Spinal Cord Monitoring During Spinal Surgery Using Somatosensory Spinal Evoked Potentials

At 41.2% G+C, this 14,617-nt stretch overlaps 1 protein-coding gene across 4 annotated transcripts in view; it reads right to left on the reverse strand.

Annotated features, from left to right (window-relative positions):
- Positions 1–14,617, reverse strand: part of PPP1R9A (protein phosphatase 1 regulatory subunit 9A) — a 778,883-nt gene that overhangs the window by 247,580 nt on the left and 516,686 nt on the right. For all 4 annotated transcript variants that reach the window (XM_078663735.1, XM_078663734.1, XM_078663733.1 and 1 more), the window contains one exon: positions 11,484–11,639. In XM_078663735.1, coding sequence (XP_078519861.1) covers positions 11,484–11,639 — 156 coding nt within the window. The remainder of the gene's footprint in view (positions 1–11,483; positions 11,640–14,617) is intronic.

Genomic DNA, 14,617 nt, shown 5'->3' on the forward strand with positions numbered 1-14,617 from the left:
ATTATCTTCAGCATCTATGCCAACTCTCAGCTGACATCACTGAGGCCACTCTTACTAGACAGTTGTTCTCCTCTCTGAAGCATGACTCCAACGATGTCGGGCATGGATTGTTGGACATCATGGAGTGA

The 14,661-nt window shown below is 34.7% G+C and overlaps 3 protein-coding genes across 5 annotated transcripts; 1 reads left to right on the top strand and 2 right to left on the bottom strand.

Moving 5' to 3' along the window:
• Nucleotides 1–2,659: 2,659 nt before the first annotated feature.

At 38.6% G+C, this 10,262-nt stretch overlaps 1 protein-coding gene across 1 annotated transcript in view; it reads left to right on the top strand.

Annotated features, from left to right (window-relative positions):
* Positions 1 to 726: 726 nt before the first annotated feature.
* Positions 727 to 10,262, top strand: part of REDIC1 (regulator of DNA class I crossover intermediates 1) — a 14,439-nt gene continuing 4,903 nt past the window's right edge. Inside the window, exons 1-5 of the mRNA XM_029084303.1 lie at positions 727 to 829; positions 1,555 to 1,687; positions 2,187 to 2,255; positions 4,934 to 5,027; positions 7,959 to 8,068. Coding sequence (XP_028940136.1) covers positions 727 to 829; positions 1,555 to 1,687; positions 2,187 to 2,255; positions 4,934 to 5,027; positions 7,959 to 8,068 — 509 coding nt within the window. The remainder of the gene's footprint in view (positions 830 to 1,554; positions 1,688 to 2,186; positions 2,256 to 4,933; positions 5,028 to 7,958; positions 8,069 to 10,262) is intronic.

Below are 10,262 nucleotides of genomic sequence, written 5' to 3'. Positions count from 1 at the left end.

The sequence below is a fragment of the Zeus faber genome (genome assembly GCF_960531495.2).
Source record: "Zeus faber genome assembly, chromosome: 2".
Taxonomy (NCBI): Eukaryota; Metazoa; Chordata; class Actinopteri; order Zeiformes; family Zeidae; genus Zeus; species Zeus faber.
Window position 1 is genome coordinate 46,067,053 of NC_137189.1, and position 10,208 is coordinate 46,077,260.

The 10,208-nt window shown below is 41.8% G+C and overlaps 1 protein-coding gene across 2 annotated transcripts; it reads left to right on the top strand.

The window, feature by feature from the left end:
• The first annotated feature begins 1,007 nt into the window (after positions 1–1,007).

Intraoperative monitoring of spinal cord Function has been carried out in 59 patients during spinal instrumentation for scoliosis. Posterior tibial nerve stimulation in the popliteal space was performed and spinal evoked potentials from electrodes in the spinous processes observed. A rod artifact problem causing partial obliteration of the wave form can be minimized or eliminated by careful selection of the insertion of the fixation device. A drop in amplitude of the signal occurred in many of the tracings from control to distraction observations but did not result in neurologic deficit. One patient had a loss of the signal after maximum distraction with a Harrington rod and a return with release of distraction. This patient awoke with paralytic urinary bladder retention which resolved spontaneously but no other neurologic deficit. This method has been used for monitoring of spinal cord function during Harrington rod instrumentation, using both compression and distraction systems as well as Luque rod instrumentation. This method is safe, simple, and provides consistent and predictable wave forms: it appears to be reliable in indicating continuation of spinal cord function during the procedure.